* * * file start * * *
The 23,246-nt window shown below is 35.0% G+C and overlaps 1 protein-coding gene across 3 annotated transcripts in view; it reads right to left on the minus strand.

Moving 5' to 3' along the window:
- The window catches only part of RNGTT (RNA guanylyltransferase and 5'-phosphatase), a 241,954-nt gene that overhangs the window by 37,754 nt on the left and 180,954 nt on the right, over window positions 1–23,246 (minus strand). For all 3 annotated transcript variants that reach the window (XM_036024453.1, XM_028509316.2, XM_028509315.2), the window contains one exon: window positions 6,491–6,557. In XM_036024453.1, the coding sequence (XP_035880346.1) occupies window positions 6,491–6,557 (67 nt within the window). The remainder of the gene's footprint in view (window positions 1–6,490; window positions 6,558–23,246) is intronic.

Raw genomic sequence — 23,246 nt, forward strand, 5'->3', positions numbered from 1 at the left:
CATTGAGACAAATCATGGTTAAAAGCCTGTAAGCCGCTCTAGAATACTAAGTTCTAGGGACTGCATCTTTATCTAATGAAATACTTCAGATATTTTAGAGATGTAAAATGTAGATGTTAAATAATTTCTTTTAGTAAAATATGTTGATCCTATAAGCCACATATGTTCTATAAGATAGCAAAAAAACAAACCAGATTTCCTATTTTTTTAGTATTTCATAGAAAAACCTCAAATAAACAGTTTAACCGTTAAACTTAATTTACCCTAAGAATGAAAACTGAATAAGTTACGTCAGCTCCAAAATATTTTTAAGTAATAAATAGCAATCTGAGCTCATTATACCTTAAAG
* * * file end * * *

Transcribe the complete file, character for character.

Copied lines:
The 23,246-nt window shown below is 35.0% G+C and overlaps 1 protein-coding gene across 3 annotated transcripts in view; it reads right to left on the minus strand.

Moving 5' to 3' along the window:
- The window catches only part of RNGTT (RNA guanylyltransferase and 5'-phosphatase), a 241,954-nt gene that overhangs the window by 37,754 nt on the left and 180,954 nt on the right, over window positions 1–23,246 (minus strand). For all 3 annotated transcript variants that reach the window (XM_036024453.1, XM_028509316.2, XM_028509315.2), the window contains one exon: window positions 6,491–6,557. In XM_036024453.1, the coding sequence (XP_035880346.1) occupies window positions 6,491–6,557 (67 nt within the window). The remainder of the gene's footprint in view (window positions 1–6,490; window positions 6,558–23,246) is intronic.

Raw genomic sequence — 23,246 nt, forward strand, 5'->3', positions numbered from 1 at the left:
CATTGAGACAAATCATGGTTAAAAGCCTGTAAGCCGCTCTAGAATACTAAGTTCTAGGGACTGCATCTTTATCTAATGAAATACTTCAGATATTTTAGAGATGTAAAATGTAGATGTTAAATAATTTCTTTTAGTAAAATATGTTGATCCTATAAGCCACATATGTTCTATAAGATAGCAAAAAAACAAACCAGATTTCCTATTTTTTTAGTATTTCATAGAAAAACCTCAAATAAACAGTTTAACCGTTAAACTTAATTTACCCTAAGAATGAAAACTGAATAAGTTACGTCAGCTCCAAAATATTTTTAAGTAATAAATAGCAATCTGAGCTCATTATACCTTAAAG